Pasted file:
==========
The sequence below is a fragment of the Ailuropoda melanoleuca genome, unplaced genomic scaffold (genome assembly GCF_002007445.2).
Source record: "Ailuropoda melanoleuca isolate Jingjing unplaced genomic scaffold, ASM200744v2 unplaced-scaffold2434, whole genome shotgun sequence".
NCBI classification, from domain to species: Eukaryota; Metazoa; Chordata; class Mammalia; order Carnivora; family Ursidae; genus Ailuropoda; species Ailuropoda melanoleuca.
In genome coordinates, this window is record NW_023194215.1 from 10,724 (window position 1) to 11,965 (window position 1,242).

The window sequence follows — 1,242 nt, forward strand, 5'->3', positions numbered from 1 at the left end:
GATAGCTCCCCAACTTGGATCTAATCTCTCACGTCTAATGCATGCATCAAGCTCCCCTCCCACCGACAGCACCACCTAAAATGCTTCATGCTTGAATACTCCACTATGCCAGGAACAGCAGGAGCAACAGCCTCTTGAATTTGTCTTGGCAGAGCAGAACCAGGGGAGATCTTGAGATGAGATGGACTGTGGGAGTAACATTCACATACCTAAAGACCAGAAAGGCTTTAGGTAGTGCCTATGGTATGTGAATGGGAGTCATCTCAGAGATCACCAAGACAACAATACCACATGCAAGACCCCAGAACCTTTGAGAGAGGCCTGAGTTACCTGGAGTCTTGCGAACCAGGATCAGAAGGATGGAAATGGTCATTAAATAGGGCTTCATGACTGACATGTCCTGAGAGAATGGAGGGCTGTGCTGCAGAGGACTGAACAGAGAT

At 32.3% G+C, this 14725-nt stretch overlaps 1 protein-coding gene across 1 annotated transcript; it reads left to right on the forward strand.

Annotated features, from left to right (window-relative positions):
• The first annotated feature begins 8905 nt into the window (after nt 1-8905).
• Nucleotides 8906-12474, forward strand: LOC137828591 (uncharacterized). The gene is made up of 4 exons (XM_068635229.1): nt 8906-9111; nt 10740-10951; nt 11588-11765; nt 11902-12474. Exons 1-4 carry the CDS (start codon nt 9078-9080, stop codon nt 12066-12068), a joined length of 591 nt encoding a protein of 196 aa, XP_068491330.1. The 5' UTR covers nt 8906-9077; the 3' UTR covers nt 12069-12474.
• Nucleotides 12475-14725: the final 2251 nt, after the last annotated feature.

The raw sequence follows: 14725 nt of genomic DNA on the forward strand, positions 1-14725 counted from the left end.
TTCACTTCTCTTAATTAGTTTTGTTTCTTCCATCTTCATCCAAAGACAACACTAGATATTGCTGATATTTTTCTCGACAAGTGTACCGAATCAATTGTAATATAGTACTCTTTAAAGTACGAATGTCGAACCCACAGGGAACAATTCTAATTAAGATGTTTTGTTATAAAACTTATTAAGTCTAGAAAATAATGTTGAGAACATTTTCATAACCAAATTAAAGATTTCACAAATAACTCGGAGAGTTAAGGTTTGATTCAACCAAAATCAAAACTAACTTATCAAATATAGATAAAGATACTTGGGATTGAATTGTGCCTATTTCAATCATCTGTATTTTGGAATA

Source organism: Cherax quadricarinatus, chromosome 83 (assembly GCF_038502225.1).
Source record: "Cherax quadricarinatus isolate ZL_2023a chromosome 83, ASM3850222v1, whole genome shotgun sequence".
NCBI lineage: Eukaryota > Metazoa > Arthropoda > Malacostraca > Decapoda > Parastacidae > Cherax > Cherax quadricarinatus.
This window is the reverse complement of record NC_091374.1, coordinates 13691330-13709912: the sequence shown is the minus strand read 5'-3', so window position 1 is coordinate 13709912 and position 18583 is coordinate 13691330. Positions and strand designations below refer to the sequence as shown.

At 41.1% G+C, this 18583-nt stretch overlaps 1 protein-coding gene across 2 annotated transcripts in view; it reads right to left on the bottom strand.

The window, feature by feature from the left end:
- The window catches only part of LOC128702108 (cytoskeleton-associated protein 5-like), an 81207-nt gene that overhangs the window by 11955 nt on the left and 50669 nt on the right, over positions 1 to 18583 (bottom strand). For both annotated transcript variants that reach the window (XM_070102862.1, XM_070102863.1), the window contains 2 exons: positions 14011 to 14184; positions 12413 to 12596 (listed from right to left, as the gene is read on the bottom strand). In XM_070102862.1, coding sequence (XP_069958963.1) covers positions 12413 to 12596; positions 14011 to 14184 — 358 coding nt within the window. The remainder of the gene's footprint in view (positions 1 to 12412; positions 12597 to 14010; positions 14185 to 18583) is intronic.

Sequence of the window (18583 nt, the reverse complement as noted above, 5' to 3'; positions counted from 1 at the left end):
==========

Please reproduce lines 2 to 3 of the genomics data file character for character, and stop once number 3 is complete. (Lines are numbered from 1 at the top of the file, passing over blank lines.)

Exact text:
Source record: "Ailuropoda melanoleuca isolate Jingjing unplaced genomic scaffold, ASM200744v2 unplaced-scaffold2434, whole genome shotgun sequence".
NCBI classification, from domain to species: Eukaryota; Metazoa; Chordata; class Mammalia; order Carnivora; family Ursidae; genus Ailuropoda; species Ailuropoda melanoleuca.